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Nirbhaya, a case that brought massive upsurge in the Indian legal system and led to the formation of J.S. Verma Committee in the wake of the outbreak which in turn discussed at length the various crimes that are prevalent in the society and the outcome was the reformation and revamping of the Indian Laws ranging from Juvenile Justice (Care and Protection of Children) Act, 2015; introduction of new sexual assault offences (Section 354A-D) and also insertion of Section 326A (Voluntarily causing grievous hurt by use if acid etc.) and Section 326B (Voluntarily throwing or attempting to throw acid) among others.

It’s more than half a decade since these amendments and legislations to that effect have become a part of the Indian Diaspora with the Supreme Court (Justices R.M. Lodha and F.M.I. Kalifulla in Laxmi v. Union of India [1]) imposing stricter restrictions on the sale of chemicals and rehabilitation and compensation of the victims but still the application of these golden provisions have remained limited to that of literal interpretation. Any change, even for the better is always accompanied by new challenges and drawbacks. Even after having stricter legislation in place, there have been numerous cases where there has been disfigurement or damage to the body of the victim not by throwing of acid perse but also throwing of substances that can be potentially dangerous in a particular form, one such instance involves throwing of hot oil on the victim.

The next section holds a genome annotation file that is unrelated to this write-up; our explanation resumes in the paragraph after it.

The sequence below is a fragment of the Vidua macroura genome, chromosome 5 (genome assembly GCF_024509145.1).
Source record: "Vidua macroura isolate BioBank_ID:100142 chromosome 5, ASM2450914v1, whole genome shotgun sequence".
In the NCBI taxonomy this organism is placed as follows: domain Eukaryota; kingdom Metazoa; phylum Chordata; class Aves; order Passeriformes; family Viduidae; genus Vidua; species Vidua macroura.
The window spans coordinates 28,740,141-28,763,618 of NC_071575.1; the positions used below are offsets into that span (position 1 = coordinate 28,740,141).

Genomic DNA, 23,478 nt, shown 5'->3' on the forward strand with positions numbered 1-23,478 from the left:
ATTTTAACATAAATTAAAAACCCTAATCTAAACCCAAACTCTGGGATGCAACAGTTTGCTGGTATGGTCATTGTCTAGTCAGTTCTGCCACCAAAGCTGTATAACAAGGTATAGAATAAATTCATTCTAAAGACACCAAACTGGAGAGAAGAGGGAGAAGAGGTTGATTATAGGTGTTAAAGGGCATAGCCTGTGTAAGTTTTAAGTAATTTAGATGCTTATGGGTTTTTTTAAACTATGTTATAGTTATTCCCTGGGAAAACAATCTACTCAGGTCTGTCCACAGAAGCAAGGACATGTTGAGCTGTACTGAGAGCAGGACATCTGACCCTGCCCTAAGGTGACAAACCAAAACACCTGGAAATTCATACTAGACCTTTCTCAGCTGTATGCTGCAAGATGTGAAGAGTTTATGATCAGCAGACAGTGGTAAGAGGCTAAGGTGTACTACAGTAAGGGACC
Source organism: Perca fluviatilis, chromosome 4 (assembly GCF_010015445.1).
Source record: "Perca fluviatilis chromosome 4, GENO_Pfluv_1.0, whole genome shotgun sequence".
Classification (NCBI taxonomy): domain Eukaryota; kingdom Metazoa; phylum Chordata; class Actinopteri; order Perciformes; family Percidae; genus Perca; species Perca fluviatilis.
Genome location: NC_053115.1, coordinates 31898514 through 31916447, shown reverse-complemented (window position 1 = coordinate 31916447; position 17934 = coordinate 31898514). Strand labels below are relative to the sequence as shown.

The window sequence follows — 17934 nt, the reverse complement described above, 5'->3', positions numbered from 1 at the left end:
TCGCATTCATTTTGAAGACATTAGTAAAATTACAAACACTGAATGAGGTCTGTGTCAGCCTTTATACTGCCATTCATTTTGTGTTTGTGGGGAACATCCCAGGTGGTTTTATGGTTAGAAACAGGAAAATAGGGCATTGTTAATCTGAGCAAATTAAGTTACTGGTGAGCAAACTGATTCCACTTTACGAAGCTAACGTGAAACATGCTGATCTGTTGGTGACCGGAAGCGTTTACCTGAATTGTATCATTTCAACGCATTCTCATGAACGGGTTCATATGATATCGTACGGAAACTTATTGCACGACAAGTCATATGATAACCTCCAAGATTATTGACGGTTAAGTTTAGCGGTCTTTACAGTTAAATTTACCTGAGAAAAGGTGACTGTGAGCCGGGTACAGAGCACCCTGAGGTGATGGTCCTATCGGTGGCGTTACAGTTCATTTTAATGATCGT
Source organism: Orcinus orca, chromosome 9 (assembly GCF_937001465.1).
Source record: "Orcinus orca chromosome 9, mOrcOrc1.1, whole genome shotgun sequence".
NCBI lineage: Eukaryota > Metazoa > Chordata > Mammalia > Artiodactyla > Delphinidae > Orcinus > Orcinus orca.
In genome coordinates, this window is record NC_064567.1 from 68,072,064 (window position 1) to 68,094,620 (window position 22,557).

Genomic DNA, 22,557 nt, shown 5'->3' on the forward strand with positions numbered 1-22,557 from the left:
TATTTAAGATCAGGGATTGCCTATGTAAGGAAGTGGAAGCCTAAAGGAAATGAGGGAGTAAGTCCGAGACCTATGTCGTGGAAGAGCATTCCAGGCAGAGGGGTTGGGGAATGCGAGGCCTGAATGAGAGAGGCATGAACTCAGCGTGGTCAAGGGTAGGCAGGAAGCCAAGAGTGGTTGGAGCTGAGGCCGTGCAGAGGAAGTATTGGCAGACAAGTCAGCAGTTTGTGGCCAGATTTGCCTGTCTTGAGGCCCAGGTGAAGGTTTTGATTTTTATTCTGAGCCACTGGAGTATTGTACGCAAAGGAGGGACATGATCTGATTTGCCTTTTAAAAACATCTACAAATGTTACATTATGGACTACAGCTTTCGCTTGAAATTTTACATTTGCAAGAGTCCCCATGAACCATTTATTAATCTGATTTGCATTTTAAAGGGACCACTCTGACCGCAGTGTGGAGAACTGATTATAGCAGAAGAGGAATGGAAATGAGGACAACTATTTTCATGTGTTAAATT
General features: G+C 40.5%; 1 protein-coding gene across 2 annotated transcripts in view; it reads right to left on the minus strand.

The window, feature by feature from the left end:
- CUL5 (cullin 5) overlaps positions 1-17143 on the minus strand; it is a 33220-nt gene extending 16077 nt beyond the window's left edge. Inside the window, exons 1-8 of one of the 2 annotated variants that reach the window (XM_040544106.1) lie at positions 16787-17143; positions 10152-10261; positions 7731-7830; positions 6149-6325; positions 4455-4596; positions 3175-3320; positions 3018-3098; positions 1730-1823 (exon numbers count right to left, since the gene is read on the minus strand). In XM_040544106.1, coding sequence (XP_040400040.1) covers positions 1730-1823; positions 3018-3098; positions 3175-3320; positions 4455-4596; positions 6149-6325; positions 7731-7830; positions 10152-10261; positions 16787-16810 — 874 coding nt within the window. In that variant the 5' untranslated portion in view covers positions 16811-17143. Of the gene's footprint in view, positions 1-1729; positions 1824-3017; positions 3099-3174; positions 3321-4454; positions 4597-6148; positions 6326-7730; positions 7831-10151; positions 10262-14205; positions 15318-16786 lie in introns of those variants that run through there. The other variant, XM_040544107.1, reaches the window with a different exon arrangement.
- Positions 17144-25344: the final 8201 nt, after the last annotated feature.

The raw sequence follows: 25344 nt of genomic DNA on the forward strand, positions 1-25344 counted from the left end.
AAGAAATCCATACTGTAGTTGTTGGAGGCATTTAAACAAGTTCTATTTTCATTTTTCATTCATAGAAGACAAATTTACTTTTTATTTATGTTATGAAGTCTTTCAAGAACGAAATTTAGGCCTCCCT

Stance Of The Courts For Administering Hot Oil On The Victim

There exists no particular legislation that strictly provides for a straightjacket redressal of the issue involving harm by usage of hot oil on the survivors however the courts have mostly adopted a stance similar to the pre-amendment era i.e. application of Section 326 Indian Penal Code, 1860 which provides for “Voluntarily causing grievous hurt by dangerous weapons or means” since it includes grievous hurt by means of any heated substance or any corrosive substance which is alike to Shri Kishore Kumar v State of Himachal Pradesh (2012) where the falling of hot oil on the complainant attracted Section 326 IPC .

In the decision given by the High Court of Calcutta in 2018, S.K. Anowar v The State of West Bengal[2], where the appellant poured hot oil on the body of the victim causing serious burn injuries and the charge was framed against Section 326 IPC and not (although later Section 302 was added after the victim expired).

In another case decided by a division bench of Bombay High Court in Shahnawaz Nurul Hassan Khan v. The State of Maharashtra[3] (Criminal Writ Petition No. 2567 of 2016), where hot oil got poured on the complainant’s son, the case was again registered under Section 326.